gms | German Medical Science

25th Annual Meeting of the German Retina Society

German Retina Society

01.06. - 02.06.2012, Münster

OCT-endpoint, automatic temperature control facilitates ophthalmoscopically sub-threshold retinal photocoagulation

Meeting Abstract

  • Stefan Koinzer - Universitäts-Augenklinik Kiel
  • K. Schlott - Institut für biomedizinische Optik, Universität zu Lübeck
  • L. Portz - Universitäts-Augenklinik Kiel
  • C. Hesse - Universitäts-Augenklinik Kiel
  • S. Kleemann - Universitäts-Augenklinik Kiel
  • N. Kielhorn - Universitäts-Augenklinik Kiel
  • A. Baade - Medizinisches Laserzentrum Lübeck GmbH
  • M. Saeger - Universitäts-Augenklinik Kiel
  • R. Denner - Carl Zeiss Meditec, Jena
  • L. Ptaszynski - Medizinisches Laserzentrum Lübeck GmbH
  • M. Bever - Medizinisches Laserzentrum Lübeck GmbH
  • R. Birngruber - Institut für biomedizinische Optik, Universität zu Lübeck
  • R. Brinkmann - Medizinisches Laserzentrum Lübeck GmbH
  • J. Roider - Universitäts-Augenklinik Kiel

German Retina Society. 25th Annual Conference of the German Retina Society. Münster, 01.-02.06.2012. Düsseldorf: German Medical Science GMS Publishing House; 2012. Doc12rg65

doi: 10.3205/12rg65, urn:nbn:de:0183-12rg655

This is the translated version of the article.
The original version can be found at:

Published: May 30, 2012

© 2012 Koinzer et al.
This is an Open Access article distributed under the terms of the Creative Commons Attribution License ( You are free: to Share – to copy, distribute and transmit the work, provided the original author and source are credited.



Introduction: To minimize side-effects, soft retinal photocoagulation has been attempted by shorter irradiation times or micropulse laser. None of these techniques has a practicable effect control for ophthalmoscopically invisible lesions. We introduce a newly developped device that monitors retinal temperature and allows to automatically control effective yet ophthalmoscopically invisible laser lesions.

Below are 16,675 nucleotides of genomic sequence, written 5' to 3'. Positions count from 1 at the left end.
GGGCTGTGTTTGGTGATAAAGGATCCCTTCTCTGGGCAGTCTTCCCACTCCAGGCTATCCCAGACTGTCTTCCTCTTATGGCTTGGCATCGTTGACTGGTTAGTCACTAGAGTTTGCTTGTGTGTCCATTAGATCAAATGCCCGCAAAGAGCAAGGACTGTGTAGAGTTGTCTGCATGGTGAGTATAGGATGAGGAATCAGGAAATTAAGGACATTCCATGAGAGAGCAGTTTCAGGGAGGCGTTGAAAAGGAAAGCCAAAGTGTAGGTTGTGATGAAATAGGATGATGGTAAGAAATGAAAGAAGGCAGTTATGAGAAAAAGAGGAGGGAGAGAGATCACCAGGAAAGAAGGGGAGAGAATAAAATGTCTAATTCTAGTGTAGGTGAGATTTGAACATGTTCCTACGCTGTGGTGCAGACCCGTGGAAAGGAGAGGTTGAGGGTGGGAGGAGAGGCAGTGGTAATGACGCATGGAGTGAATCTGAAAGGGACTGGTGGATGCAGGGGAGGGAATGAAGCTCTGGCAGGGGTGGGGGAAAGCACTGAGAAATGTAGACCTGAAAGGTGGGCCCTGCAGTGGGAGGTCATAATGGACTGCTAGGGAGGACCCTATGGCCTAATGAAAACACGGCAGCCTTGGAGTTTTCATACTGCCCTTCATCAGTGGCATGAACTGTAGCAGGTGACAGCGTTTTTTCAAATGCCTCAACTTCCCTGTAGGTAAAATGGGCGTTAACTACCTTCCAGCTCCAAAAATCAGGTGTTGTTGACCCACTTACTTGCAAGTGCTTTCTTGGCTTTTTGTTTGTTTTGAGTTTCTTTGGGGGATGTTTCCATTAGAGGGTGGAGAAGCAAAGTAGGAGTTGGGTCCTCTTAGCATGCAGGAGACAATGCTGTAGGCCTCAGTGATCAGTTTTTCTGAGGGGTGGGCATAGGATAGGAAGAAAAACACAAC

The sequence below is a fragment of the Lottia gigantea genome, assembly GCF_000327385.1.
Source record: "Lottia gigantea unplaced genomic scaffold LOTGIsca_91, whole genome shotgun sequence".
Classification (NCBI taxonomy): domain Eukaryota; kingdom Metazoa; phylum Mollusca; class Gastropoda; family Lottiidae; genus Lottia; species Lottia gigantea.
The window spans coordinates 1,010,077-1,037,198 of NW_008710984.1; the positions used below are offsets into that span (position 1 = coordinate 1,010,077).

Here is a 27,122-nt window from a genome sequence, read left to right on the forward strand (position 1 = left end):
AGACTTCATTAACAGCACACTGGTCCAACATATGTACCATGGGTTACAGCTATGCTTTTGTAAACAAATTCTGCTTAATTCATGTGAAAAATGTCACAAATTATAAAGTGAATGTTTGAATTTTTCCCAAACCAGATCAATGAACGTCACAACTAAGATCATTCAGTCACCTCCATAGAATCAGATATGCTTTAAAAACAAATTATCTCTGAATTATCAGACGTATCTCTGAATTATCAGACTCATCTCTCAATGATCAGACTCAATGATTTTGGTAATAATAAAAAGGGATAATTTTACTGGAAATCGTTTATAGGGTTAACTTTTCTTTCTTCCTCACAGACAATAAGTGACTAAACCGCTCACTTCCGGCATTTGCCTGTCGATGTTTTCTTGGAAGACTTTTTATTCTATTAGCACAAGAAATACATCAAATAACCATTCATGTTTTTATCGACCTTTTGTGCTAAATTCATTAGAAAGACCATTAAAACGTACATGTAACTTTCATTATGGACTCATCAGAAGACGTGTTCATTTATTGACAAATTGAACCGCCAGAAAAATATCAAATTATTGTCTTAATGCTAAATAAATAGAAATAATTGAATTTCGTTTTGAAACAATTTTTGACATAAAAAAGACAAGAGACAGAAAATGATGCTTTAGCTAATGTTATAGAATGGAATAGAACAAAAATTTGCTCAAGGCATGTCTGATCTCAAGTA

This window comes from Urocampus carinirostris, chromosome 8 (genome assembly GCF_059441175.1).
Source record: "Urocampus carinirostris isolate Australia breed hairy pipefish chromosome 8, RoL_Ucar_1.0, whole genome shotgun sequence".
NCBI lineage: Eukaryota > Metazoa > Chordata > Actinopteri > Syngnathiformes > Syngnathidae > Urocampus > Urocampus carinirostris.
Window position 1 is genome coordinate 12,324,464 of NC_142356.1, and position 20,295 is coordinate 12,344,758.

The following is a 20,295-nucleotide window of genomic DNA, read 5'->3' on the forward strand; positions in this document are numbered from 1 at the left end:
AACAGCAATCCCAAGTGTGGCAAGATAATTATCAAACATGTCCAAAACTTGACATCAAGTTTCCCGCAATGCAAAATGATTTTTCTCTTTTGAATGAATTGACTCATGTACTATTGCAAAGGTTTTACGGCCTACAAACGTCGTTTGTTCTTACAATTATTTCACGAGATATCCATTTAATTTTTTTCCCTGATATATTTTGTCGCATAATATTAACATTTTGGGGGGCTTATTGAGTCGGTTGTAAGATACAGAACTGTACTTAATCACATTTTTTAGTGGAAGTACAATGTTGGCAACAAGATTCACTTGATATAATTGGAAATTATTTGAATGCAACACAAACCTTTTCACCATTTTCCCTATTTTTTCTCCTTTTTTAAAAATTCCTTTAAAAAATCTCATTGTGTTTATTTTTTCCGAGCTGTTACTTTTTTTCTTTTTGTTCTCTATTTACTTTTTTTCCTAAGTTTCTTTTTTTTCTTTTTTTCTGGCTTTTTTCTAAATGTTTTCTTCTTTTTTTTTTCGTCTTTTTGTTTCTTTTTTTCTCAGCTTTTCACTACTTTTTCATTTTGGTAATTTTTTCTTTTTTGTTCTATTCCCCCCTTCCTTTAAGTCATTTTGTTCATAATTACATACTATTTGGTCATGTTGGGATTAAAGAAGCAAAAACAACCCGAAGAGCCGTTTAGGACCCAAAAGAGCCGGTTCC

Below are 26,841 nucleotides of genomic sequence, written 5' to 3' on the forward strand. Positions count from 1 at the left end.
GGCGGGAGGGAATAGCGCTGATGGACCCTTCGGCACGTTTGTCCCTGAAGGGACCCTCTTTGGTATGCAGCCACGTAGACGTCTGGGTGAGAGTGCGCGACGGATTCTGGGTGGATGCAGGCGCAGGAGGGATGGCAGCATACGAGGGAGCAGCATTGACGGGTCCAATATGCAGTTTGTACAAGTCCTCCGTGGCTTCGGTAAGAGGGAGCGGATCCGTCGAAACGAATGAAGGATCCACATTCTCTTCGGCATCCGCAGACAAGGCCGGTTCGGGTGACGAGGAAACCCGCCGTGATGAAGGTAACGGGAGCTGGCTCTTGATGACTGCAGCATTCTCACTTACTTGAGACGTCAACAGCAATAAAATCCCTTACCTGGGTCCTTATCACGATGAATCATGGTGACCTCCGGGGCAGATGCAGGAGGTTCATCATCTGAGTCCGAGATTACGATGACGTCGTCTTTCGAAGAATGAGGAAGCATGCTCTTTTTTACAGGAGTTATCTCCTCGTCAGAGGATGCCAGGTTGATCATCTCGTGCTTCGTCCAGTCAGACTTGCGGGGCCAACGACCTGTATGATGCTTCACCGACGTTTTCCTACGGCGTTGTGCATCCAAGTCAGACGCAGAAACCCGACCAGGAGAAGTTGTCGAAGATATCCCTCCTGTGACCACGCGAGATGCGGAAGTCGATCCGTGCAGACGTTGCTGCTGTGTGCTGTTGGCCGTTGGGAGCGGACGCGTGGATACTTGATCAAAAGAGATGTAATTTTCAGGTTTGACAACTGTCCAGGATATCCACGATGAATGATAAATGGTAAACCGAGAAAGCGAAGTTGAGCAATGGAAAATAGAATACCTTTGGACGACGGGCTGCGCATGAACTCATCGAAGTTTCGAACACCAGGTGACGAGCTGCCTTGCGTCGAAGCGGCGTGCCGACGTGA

Methods: Based on optoacoustic measurements, we monitored the retinal temperature profile during treatment irradiation non-invasively and in real time. Temperatures of 500 photocoagulation lesions in patients were correlated to high-resolution OCT findings. An automatic, temperature-feedback exposure time control was applied to 1000 lesions in rabbits and lesions examined by high-resolution OCT and by histology in another 300 lesions.

Results: 7 characteristic classes of lesions were discernible in OCT images. 3 of these were predominantly invisible and softer than ETDRS lesions. They correlated to temperatures below 70°C. The automatic exposure time control created very soft lesions with an ophthalmoscopic diameter equal to the treatment beam, where the inner retinal layers were histologically intact. 2 classes of even softer lesions were visible in OCT images, but with a decreasing proportion in ophthalmoscopy. Another 2 stronger classes had increasing fundus lesion diameters and OCT damage intensities. Exemplary data of automatically controlled lesion in patients show, that the device is suitable for clinical use.

Conclusions: Using optoacoustic real-time temperature profiling, it is possible to generate ophthalmoscopically invisible photocoagulation lesions, that are visible in OCT images. The new technique allows to transfer recent findings to clinical practise, that imply clinical effectiveness of sub-threshold lesions.